The Higher People’s Court of Sichuan Province in Chengdu confirmed on Sunday 26 January 2003 the death sentences given to the Tibetan Buddhist teacher Tenzin Delek Rinpoche and his aide and relative Lobsang Thondup. According to the Chinese official news agency Xinhua, the sentences were applied for “sabotage [of] the unity of the country and the unity of various ethnic groups” and “crimes of terror”. Lobsang Thondup may already have been executed, or he is likely to be very soon.
Tenzin Delek Rinpoche was arrested on 7 April 2002 and his whereabouts and circumstances were unknown until the People’s Intermediate Court of Kartse in the autonomous prefecture of the same name sentenced him and Lobsang Thondup to capital punishment on 2 December 2002. Xinhua reports that a closed hearing on the case had taken place on 29 November 2002, in the course of which “evidences clearly showed” that both had repeatedly engaged in terrorist activities and “confessed their crimes”. Tenzin Delek Rinpoche (known in Chinese as A’an Zhaxi) received a death sentence with a two-year suspension of execution and was also deprived of his political rights for life for “committing crimes concerning explosions”. Moreover, he was given 14 years imprisonment and deprived of political rights for three years for “inciting the split of the country”. Lobsang Thondup (known in Chinese as Lorang Toinzhub) was sentenced to death without reprieve and deprived of political rights for life for “committing crimes concerning explosions”. He was also given 12 years imprisonment and deprived of political rights for two years for “inciting the split of the country” as well as an additional three years of imprisonment for “illegally possessing firearms and ammunition”.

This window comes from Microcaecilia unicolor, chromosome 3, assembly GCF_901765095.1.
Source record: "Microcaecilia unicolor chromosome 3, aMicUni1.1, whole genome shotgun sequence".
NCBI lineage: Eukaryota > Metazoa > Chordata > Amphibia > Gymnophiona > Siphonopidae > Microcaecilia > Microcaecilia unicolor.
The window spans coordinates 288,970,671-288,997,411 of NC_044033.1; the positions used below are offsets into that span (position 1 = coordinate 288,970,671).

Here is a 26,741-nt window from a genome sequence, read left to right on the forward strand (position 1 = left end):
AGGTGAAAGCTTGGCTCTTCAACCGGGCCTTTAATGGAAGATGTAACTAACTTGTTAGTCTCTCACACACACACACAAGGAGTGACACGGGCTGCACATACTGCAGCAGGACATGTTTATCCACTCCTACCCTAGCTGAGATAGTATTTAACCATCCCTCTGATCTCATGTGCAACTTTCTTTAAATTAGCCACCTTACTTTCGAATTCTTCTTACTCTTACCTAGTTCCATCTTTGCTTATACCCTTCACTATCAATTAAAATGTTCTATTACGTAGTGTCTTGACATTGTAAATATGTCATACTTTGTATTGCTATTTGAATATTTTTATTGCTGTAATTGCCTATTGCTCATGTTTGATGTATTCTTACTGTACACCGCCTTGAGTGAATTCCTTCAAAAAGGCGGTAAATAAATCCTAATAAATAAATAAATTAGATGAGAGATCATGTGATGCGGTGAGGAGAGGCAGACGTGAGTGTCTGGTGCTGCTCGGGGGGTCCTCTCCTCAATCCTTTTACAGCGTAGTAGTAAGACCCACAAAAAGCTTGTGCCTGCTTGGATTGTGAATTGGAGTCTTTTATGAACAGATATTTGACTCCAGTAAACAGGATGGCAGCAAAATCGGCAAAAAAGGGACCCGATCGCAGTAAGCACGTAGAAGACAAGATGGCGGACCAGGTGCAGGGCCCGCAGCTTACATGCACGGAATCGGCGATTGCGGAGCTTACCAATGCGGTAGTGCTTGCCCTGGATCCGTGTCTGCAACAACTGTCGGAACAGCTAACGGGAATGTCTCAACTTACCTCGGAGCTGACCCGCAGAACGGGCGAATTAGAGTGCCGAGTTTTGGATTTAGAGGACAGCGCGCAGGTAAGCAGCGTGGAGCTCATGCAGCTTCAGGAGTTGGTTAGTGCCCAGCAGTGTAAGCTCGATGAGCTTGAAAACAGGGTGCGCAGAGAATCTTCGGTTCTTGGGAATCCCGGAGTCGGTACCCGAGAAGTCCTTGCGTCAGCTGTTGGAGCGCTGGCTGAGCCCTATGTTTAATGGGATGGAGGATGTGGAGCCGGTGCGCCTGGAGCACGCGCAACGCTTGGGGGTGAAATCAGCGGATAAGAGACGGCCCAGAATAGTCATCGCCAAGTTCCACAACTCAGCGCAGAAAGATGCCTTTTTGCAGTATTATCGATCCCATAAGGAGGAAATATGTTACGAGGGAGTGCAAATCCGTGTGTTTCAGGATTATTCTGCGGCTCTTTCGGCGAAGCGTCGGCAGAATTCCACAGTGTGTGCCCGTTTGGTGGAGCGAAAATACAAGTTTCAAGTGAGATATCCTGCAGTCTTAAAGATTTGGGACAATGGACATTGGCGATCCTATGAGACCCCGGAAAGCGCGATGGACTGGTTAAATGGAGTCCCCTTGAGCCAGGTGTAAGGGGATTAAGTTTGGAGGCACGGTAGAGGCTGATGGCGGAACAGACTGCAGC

According to Xinhua, Tenzin Delek Rinpoche had entrusted two lawyers, Chen Shichang and Yu Jianbo, from the Garze Prefectural Lawyers’ Office, with his legal defence. Since Lobsang Thondup did not arrange for any legal representative, the Intermediate People’s Court of Karze designated Kuai Qinghua and Liu Shijian, two lawyers from the same lawyers’ office, for his defence.